When I try and list the Australian movies I loved just before moving here, the ones that spring to mind are Priscilla, Love Serenade, Strictly Ballroom, The Dish and Muriel. The one thing they all have in common: they’re quirky.
They’re all nineties’ comedies. Some of them worked, others didn’t. I loved them nonetheless.
It is interesting that overall our comedies seem to better stand the test of time than our serious drama, of which at least an equal amount was produced around the same period.
The comedies are what this industry is primarily remembered for.
Do they represent more accurately how Australians are seen by other cultures? Possibly.
quirk (kwûrk)n.1. A peculiarity of behavior; an idiosyncrasy.2. An unpredictable or unaccountable act or event.3. A sudden sharp turn or twist.4. An equivocation; a quibble.5. Architecture A lengthwise groove on a molding.
THE POWER OF QUIRKY
Australian comedies are still loved for their quirkiness. (Some, unfortunately, not by enough people to justify their cost.)
Let’s look at what advantages quirky brings to a movie.
1. Quirky is fun
Boring is certainly unquirky and therefore the screenwriter is naturally more attracted to quirky.
In this context, it also means colorful, unpredictable and plain fun.
Quirky is more visible when it comes to movie trailers, soundtracks, soundbites and posters.
2. Quirky is Australian
As suggested above, quirky is often associated with the Australian people, which is a positive one.
It may be stereotyping but hey, that’s what people do!
Non-Australians find the Australian language quirky, just like their humor and some of their customs, e.g. Akubra hats and Santa in shorts.
3. Quirky is different
If you have a competently told story, the quirkiness adds an edge. It sets the story and its characters apart.
Perhaps this quirkiness helps movies to be more unique. It seems Australian films have long put this edge above any commercial aspirations. It is my suspicion that Australian filmmakers want to appeal to the critics and to their peers more than to an audience. (That’s just my theory)
4. Quirkiness adds freedom
Quirky characters have a license to do and say things that others can’t.
Here we can easily extrapolate to television comedy, as Kath & Kim spring to mind.
It’s the archetypal function of the jester. Only, it appears to me that in some of these movies the entire cast of characters is made up of jesters.
THE DANGERS OF THE UEBER-QUIRKY
The ticket-buying audience wants movies to be uniquely familiar.
But some filmmakers put so much emphasis on the unique that the familiar disappears.
That’s when quirky turns weird. And believe me, in the mind of the ticket buyers, there is a very fine line.
I must say recently I haven’t seen too many of those ueber-quirky (I have seen less movies overall) but boy, this has been handsomely compensated by the screenplays, synopses and loglines from newbie writers that cross my desk.
Friends, seriously, you have got to un-quirkify.
I have read many a screenplay in the crime or thriller genre that had a type of quirkiness that was completely distracting.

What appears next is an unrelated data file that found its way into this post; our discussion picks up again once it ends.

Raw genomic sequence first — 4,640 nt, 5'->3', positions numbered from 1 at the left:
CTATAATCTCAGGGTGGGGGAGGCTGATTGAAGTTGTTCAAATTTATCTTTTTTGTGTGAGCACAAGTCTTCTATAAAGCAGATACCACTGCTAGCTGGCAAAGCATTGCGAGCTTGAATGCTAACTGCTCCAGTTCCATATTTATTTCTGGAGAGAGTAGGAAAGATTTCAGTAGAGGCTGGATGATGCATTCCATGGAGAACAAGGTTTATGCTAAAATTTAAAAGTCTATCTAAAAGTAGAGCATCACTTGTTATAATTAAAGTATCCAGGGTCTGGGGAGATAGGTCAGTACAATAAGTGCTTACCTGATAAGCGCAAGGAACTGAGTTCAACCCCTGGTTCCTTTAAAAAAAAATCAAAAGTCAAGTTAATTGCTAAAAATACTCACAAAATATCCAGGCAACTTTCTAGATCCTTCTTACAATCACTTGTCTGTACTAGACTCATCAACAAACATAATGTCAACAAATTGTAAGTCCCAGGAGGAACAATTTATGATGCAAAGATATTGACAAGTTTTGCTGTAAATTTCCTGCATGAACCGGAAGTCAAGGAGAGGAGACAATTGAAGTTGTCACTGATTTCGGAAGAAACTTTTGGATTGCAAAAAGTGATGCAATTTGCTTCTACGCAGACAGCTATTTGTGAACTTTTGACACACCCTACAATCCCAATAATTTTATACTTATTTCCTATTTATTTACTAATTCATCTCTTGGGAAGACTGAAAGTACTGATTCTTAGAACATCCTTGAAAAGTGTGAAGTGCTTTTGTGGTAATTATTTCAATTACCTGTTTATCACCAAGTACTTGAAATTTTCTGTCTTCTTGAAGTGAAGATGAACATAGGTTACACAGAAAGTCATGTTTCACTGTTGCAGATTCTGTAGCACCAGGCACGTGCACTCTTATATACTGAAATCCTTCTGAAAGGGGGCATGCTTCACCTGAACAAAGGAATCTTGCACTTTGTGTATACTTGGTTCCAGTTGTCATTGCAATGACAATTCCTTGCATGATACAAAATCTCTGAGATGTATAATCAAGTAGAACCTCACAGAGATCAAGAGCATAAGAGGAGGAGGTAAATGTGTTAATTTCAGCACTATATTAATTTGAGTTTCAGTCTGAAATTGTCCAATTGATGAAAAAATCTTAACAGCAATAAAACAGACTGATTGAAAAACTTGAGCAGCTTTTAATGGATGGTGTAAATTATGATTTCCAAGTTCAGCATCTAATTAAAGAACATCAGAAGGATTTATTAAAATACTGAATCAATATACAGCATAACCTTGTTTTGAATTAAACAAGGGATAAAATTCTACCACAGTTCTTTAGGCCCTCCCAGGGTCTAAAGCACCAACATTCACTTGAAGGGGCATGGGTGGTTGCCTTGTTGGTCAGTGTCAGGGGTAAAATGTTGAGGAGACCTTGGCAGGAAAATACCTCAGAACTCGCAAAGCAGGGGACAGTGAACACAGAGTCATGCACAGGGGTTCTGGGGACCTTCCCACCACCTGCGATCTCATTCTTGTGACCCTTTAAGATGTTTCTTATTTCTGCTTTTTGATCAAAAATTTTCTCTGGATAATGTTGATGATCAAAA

When you’re building towards a climax, don’t waste tension by throwing in some random fun.
Recently I worked on a fabulous project where one member of the team wanted to make the antagonists quirky. The consensus among the others (me included) was that this would seriously jeopardize the tension.
Unless of course the antagonist is The Joker.
An Australian example where it – kinda – worked was Chopper, in which the entire persona of the character was built upon the mix of menace and unpredictability.
Hmmm. Both characters played by some of the greatest actors from … Australia.
Have you noticed that the successful movies quoted above have quite traditional story structures? Only the characters are a bit odd.
I would argue that quirky stories never work. They wouldn’t make it to an audience large enough to justify the cost of making the movie.
This goes for movies made outside Australia just the same. Whether the cast and crew are A-list or not.
Ask Terry – the Quirk Master – Gilliam. (Or better: ask his producers.)
Do you know examples of really quirky stories with quirky characters that still found their way to a large audience?
Do you miss the quirkiness of the nineties?
Keen to hear in the comments.
– Karel Segers
Karel Segers is a producer and script consultant who started in movies as a rights buyer for Europe’s largest pay TV group Canal+. Back then it was handy to speak 5 languages. Less so today in Australia.
Karel teaches, consults and lectures on screenwriting and the principles of storytelling to his 5-year old son Baxter and anyone who listens.
He is also the boss of this blog.
Karel Segers wrote his first produced screenplayat age 17. Today he is a story analyst with experience in international acquisition, development and production. He co-wrote Danger Close, the biggest budget Australian film of the decade, and has trained and consulted all over the world, including award-winners and Academy Award nominees. Karel ranks among the most influential people for screenwriting on social media, and speaks a handful of European languages, which he is still trying to find a use for in his present hometown of Sydney, Australia